In this article, we unlock some secrets to strategic financial planning for your retail business. We explain why choosing the right year end is more than a calendar decision; it’s a strategic move that can significantly impact your bottom line.
Read on to discover the strategic advantages of aligning the year end with peak profit periods to gain a cash flow advantage and to enable informed decision-making. In a competitive retail landscape, even marginal gains matter—why not rethink your year end with insights from the Menzies Retail team.
Are you thinking outside of the norm?
What year end should a Retail company have? Sounds like a simple question, and in some ways it is, but all too often companies don’t consider the implications of the choice they make and why a different year end might be better. When it comes to accounting year ends, most UK companies tend to fall into one of three categories.
- They choose a 31 December year end, so it ties up with the calendar year.
- They choose a 31 March year end as it broadly ties up with the UK tax year.
- They are automatically given a year end which is 12 months from their incorporation date and never change it.
What to consider when ‘choosing’ a year end
Whilst some companies do make ‘active choices’, it is all too rare that businesses give it the appropriate thought and yet it can have a major impact. When strategically selecting a year end, there are various things that should be taken into consideration:
When does my balance sheet look strongest?
Whilst an annual set of accounts will show 12 months of trade, a balance sheet is a snapshot at a point in time. Suppliers, finance providers and credit rating agencies are amongst those entities which will base an assessment of your business on that snapshot in time so businesses who are concerned about that assessment should be considering at what point in the year does my balance sheet look the healthiest and using that as a factor in their decision. When does my cash position look the strongest? When are our stock levels at their lowest point?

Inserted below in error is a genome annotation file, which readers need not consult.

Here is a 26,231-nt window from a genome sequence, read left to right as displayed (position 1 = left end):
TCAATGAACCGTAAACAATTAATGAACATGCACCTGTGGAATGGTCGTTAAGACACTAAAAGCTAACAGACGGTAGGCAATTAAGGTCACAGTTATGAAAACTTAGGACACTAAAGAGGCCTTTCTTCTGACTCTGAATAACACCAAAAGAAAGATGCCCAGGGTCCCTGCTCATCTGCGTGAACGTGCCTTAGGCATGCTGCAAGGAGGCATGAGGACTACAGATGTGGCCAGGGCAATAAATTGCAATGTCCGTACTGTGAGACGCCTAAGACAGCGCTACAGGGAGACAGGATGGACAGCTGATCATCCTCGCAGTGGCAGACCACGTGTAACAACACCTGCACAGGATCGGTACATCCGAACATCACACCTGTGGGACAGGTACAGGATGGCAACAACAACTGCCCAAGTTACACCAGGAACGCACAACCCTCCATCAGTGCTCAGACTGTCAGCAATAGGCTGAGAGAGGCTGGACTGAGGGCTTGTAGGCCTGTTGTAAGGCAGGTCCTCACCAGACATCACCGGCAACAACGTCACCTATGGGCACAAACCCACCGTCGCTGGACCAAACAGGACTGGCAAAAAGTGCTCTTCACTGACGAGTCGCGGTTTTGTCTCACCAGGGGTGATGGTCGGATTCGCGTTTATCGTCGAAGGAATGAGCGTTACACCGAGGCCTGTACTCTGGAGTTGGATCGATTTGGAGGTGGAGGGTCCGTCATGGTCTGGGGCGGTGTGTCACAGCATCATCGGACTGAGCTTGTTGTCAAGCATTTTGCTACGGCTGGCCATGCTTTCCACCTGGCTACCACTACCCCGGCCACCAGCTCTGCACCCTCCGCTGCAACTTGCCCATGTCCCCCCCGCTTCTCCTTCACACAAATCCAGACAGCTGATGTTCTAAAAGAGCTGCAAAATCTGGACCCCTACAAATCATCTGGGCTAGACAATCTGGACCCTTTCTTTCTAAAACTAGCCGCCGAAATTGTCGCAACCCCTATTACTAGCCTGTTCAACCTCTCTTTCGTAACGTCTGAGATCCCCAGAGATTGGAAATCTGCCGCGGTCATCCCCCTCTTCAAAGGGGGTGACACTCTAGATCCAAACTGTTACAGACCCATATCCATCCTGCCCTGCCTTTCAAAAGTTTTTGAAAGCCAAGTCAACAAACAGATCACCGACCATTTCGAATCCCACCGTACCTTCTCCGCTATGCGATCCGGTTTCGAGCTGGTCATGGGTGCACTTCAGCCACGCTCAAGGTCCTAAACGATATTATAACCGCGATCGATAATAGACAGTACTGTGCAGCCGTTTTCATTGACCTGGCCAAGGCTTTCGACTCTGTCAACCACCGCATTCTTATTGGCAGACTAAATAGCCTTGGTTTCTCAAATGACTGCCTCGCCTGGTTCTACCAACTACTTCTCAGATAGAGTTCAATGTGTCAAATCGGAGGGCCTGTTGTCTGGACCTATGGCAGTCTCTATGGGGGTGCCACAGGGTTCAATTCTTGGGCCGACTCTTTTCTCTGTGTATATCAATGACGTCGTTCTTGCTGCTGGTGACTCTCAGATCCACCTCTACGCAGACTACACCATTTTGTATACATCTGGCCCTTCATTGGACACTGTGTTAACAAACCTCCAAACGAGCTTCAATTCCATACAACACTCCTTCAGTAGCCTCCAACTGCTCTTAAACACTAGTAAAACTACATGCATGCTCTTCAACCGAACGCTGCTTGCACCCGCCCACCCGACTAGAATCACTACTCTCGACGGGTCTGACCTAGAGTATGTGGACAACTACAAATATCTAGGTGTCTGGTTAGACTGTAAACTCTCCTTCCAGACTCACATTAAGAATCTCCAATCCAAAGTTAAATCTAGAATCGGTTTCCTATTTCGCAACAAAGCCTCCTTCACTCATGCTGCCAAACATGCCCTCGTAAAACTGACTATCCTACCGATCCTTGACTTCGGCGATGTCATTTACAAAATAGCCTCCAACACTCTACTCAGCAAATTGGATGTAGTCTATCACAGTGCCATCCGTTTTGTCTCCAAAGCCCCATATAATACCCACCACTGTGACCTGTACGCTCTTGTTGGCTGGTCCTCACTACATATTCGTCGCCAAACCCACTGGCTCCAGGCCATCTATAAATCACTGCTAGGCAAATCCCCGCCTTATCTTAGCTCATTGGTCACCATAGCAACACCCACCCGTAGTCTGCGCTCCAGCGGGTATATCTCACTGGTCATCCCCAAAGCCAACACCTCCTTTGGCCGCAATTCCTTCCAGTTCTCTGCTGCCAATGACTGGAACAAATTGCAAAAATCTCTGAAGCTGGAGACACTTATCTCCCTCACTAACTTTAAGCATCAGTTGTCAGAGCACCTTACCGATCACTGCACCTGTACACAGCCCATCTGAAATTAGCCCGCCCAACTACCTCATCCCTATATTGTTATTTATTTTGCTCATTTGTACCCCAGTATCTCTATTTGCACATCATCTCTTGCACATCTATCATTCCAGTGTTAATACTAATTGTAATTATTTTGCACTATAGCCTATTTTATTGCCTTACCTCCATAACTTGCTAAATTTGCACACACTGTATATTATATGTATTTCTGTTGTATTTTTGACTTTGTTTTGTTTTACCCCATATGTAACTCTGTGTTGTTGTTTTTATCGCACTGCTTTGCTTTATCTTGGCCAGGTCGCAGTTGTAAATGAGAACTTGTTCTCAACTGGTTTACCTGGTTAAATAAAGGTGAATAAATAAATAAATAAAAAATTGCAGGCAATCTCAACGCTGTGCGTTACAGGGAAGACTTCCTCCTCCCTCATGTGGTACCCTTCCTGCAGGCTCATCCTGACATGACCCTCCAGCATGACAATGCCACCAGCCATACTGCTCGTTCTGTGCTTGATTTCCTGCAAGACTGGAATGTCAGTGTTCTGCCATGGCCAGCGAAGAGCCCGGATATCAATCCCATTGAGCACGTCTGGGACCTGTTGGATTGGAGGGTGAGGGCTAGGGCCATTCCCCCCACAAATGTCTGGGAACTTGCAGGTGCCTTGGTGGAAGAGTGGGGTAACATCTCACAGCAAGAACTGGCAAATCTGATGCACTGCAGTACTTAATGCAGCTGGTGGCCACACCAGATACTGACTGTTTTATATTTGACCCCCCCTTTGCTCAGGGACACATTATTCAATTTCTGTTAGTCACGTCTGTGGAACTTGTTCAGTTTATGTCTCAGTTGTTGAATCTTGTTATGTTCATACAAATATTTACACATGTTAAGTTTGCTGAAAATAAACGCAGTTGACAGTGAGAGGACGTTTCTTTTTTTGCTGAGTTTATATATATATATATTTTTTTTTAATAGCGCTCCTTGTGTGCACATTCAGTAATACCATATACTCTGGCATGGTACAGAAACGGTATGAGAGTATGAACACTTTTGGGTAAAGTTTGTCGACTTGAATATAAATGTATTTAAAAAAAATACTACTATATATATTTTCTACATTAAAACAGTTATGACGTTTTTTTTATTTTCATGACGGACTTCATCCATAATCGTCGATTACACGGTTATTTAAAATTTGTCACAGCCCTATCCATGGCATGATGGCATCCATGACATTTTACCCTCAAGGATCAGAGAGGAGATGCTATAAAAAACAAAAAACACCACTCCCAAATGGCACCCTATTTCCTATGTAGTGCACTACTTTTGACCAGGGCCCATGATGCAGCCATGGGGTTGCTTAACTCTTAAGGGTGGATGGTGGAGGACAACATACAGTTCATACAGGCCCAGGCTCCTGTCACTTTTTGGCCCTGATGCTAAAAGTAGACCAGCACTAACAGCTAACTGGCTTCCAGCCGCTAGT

When do I need to pay my corporation tax?
Unless you are making high profits, most UK businesses pay their corporation tax 9 months and 1 day after their year-end. As well as factoring in when you have the cashflow to pay your tax, you should also consider when you make your profits.
What time of year do I make the most profit?
Many seasonal retail businesses make the majority of their profits at the end of the year, mainly to Xmas and increasingly due to Black Friday. With a 31 December year end you are making profits in month 12 of your financial year and are paying tax on those profits nine months after you make them. With say a 31 October year end, you wouldn’t be paying tax on your Xmas profits for nearly 20 months creating a big cash flow advantage.
More time for adjustments
If you are reliant on Xmas trade and have a 31 December year end, you won’t know if you are going to have a good financial year until month 12 of your year. Having Xmas early on in your financial year means you know if it is looking like a good year or a bad year early and have many months to forward plan and make adjustments.
There are plenty of other factors to consider. A 31 December year end can often mean stock counts on New Year’s Eve or New Year’s Day which can be more difficult to organise. Also consider, when is the best time for your annual audit or for your AGM? Does that coincide with the year-end you have chosen?
Determining the appropriate year end for a retail company is a crucial decision that goes beyond mere calendar alignment. When contemplating the ideal year-end, factors such as the strength of the balance sheet, timing of cash flows, and considerations related to tax payments should be carefully weighed. A thoughtful selection of the year end can provide a substantial cash flow advantage, allowing companies to defer tax payments and make informed decisions based on early indicators of financial performance.
The Menzies Retail team are ready to assist, providing personalised advice based on individual circumstances. In a climate where any gain is valuable, a thoughtful reconsideration of the financial year end could unlock strategic advantages and contribute to the long-term success of the business.